A hemophilia (Hee-mo-FEE-lee-ah) carrier is a female who has the gene that causes hemophilia A (Factor VIII) or hemophilia B (Factor IX) deficiency. Factor VIII (8) and Factor IX (9) are needed for the blood to clot normally.
The genes for Factor VIII and Factor IX are on the X chromosome (CROW mo sohm). Males have one X and one Y chromosome. Females have two X chromosomes. A male gets an X chromosome from his mother and a Y chromosome from his father. A female gets two X chromosomes - one from each parent. The Y chromosome cannot help to make the Factor VIII or Factor IX for the blood to clot normally. Therefore, boys with a change in the Factor VIII or IX gene on their X chromosome will have hemophilia.
Carriers are females who have one working hemophilia gene and one non-working hemophilia gene. The working gene can produce Factor VIII or Factor IX. For this reason, many carriers will have Factor VIII or Factor IX levels in the normal range. Sometimes a carrier’s factor levels are too low and the person may have bleeding symptoms. This person is called a symptomatic (sim toe MAT ick) carrier.
Signs and Symptoms
About 1 out of 4 hemophilia carriers will have symptoms. For those with symptoms, bleeding can be mild or severe. Bleeding may happen as:
- Easy bruising
- Heavy menstrual periods
- Bleeding after childbirth or surgery
- Bleeding after injury
- Bleeding into the joints
The severity of bleeding depends on the level of Factor VIII or Factor IX in the blood.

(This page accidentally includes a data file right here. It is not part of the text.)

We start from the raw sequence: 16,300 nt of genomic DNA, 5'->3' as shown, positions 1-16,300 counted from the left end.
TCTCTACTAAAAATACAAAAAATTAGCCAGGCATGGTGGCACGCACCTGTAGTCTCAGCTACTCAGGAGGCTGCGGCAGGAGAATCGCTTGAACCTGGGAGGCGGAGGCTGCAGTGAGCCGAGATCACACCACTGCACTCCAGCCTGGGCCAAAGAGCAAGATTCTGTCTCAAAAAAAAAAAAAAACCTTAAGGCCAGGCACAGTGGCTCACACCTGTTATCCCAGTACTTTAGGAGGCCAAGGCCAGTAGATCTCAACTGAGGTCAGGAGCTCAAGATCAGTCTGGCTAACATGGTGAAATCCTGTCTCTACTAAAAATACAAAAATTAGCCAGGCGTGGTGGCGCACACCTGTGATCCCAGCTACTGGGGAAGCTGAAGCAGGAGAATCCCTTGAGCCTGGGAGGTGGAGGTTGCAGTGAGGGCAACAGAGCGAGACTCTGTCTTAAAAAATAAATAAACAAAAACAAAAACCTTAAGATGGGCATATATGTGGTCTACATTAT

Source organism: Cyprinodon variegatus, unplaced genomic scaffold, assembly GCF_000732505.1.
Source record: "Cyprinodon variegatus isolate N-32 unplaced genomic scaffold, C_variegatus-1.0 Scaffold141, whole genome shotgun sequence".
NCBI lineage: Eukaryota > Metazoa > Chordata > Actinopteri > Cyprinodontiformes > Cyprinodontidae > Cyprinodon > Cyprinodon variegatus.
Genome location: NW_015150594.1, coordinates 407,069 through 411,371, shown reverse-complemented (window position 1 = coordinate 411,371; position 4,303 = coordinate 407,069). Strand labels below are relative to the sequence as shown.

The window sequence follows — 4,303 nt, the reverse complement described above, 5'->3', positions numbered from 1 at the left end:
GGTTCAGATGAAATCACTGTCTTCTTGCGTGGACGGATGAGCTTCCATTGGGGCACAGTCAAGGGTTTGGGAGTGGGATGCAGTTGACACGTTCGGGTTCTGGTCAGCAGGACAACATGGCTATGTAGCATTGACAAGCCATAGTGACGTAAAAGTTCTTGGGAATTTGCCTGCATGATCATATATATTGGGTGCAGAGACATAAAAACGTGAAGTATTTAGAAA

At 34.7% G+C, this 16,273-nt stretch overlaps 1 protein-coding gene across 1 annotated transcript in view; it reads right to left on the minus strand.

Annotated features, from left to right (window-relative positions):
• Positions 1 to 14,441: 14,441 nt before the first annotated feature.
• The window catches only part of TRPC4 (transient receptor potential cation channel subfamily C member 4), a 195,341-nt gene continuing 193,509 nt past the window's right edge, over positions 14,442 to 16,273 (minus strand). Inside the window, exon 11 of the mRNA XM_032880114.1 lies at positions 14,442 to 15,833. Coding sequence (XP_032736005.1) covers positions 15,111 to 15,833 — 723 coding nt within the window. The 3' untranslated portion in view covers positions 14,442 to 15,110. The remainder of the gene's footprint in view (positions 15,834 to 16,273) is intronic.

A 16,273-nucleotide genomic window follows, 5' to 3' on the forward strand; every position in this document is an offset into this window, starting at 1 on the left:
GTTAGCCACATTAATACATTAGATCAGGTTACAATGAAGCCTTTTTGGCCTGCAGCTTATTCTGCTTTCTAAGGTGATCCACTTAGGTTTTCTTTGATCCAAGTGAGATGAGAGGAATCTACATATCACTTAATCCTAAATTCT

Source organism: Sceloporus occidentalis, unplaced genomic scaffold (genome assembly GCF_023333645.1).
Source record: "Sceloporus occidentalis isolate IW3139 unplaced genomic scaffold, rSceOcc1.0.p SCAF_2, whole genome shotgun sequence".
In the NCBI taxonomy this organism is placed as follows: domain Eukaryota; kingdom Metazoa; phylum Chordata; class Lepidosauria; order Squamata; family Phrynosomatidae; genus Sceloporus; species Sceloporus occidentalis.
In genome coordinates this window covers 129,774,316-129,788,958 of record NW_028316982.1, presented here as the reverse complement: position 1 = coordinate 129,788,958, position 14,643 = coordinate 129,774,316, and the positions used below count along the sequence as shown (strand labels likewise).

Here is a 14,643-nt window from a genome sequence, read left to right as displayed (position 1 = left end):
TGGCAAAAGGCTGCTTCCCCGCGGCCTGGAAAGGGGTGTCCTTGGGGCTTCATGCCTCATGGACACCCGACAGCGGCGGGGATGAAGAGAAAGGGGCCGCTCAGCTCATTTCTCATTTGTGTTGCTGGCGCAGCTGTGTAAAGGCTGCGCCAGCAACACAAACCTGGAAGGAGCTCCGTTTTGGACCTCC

There are two blood tests that can be done to find out if you are a hemophilia carrier.
- A test for factor levels. People who have a low-normal Factor VIII or Factor IX level may be hemophilia carriers.
- A genetic test. This test can confirm if either you or your child is a hemophilia carrier. For the most accurate genetic test, a male relative with hemophilia should have a genetic test to find the gene change in the family.
Treatment and Prevention
If you are a symptomatic carrier, be sure to tell your doctors and dentist (especially surgeons and your gynecologist). Adult women receive care at The Ohio State University Hemophilia Treatment Center (HTC). Children are seen at Nationwide Children’s Hospital. Treatment for symptomatic carriers may include medicine such as desmopressin acetate (DDAVP; see HH-V-120 DDAVP for bleeding disorders) and/or Recombinant Factor VIII or IX.
Symptomatic carriers need to:
- Avoid contact sports, like football, boxing, wrestling and hockey.
- Wear a medical alert bracelet or necklace at all times (Picture 1). This helps in an emergency if the person is not able to speak. Purchase ID bracelets and necklaces at your local drugstore or homecare company.
- Avoid aspirin or products that contain aspirin. Tell the doctor about any herbal remedies or over-the-counter medicines your child takes. Some of these products may be harmful.
How Hemophilia Is Inherited
- Most, but not all, mothers who have a son with hemophilia are carriers.
- A female who is a carrier has a 50 - 50 chance that each male child will have hemophilia. There is a 50 - 50 chance that each female child will be a carrier (Picture 2).
When to Call the Doctor
If you or your child is a hemophilia carrier, call the doctor for:
- Nosebleeds that last more than 10 minutes or happen more often
- Menstrual periods that last more than 7 days
- Prolonged bleeding after the loss of a tooth or dental surgery
- Minor cuts that bleed for a long time or do not stop with normal pressure
- Swollen, tender, warm, painful or stiff joints
- Severe stomach pain with no explained cause
- Severe back pain
- A raised bump under the skin
- A planned procedure or surgery
- Blood in the urine or stool
- Your child will have regular appointments in the Hemophilia Treatment Center (HTC) every 6 to 12 months.
- Specialists in dentistry, genetics, social work, nursing and physical therapy will see your child.
- You will learn about current and new treatments.
- If you have any questions, please contact the HTC at 614-722-8876.
HH I-234 6/12 Copyright 2006-2012, Nationwide Children’s Hospital